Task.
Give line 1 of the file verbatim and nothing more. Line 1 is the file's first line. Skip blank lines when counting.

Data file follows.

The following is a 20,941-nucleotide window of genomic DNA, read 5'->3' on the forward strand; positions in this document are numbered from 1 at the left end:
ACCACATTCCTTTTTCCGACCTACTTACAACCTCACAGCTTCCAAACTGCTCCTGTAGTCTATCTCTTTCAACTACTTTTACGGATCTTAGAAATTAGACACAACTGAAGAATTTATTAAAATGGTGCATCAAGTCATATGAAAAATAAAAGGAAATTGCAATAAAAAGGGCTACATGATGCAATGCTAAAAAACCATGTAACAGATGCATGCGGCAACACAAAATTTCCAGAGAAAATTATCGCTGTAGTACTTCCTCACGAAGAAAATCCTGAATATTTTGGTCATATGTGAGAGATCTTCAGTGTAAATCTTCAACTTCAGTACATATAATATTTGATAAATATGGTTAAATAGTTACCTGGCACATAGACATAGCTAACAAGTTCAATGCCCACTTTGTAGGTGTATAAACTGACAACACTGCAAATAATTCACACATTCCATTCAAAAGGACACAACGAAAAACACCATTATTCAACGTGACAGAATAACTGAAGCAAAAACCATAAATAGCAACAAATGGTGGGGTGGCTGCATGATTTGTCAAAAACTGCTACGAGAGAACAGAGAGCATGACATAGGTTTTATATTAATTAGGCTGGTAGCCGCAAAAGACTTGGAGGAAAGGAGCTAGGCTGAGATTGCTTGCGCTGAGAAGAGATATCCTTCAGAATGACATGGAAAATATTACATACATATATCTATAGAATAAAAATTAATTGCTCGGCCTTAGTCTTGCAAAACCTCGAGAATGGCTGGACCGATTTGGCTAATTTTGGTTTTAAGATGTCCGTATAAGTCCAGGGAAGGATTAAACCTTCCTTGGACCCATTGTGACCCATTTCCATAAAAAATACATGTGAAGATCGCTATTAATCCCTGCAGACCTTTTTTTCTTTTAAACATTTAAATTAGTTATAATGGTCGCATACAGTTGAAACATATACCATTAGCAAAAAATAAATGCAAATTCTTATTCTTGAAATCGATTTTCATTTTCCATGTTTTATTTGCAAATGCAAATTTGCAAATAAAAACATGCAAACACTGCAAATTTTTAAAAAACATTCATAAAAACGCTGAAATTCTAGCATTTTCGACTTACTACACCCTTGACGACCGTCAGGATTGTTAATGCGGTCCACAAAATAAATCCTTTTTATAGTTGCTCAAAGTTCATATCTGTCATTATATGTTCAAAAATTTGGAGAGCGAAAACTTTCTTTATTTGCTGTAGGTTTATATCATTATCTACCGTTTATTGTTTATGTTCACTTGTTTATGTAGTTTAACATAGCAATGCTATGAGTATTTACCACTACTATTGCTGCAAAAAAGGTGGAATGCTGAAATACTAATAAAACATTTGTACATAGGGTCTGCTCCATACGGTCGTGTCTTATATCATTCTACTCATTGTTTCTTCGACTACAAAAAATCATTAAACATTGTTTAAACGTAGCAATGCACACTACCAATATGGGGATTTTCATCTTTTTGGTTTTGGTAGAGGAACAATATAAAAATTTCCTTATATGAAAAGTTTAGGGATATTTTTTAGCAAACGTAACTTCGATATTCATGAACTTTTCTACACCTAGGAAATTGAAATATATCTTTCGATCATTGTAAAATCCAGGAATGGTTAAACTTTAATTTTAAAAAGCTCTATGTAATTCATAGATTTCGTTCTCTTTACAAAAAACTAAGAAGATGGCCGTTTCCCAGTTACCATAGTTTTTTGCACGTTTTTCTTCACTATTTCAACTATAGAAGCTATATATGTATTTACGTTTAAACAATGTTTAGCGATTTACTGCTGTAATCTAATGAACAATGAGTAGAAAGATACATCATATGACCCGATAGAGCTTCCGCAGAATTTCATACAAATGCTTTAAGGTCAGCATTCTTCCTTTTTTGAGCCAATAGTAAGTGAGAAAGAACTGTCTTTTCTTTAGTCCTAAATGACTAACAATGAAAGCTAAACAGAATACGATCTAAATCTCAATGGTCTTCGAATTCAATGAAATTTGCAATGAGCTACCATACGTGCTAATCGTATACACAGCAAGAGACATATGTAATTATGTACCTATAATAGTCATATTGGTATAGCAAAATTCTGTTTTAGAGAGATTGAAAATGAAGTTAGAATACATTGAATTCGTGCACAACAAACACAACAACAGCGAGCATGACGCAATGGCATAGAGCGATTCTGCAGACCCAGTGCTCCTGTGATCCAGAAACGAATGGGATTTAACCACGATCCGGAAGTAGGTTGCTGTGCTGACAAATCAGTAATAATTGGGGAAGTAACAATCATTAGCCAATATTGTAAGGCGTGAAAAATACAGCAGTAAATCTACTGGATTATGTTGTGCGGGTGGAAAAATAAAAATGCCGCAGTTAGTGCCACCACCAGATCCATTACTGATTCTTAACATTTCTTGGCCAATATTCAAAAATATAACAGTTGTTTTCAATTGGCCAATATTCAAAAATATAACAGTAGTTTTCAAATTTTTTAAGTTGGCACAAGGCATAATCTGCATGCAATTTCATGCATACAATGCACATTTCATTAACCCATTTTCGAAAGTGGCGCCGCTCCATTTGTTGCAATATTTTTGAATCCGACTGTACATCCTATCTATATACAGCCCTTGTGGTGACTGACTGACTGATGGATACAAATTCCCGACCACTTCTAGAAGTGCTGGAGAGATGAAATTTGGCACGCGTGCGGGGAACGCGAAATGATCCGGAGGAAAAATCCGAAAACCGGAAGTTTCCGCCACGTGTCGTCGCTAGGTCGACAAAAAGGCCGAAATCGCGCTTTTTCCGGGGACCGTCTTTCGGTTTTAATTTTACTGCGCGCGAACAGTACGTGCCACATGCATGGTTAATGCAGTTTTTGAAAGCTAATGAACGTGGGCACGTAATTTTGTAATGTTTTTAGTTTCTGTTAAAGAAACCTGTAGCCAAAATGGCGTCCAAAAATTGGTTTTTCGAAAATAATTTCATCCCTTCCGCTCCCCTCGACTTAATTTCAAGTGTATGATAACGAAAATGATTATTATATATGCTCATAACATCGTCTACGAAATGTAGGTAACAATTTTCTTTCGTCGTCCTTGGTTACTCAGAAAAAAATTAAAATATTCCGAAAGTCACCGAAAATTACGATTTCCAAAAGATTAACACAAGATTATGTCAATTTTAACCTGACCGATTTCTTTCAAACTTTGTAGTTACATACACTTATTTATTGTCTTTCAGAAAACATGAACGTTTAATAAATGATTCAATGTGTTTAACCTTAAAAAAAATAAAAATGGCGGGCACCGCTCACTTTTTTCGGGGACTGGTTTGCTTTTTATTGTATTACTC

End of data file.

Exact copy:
The following is a 20,941-nucleotide window of genomic DNA, read 5'->3' on the forward strand; positions in this document are numbered from 1 at the left end: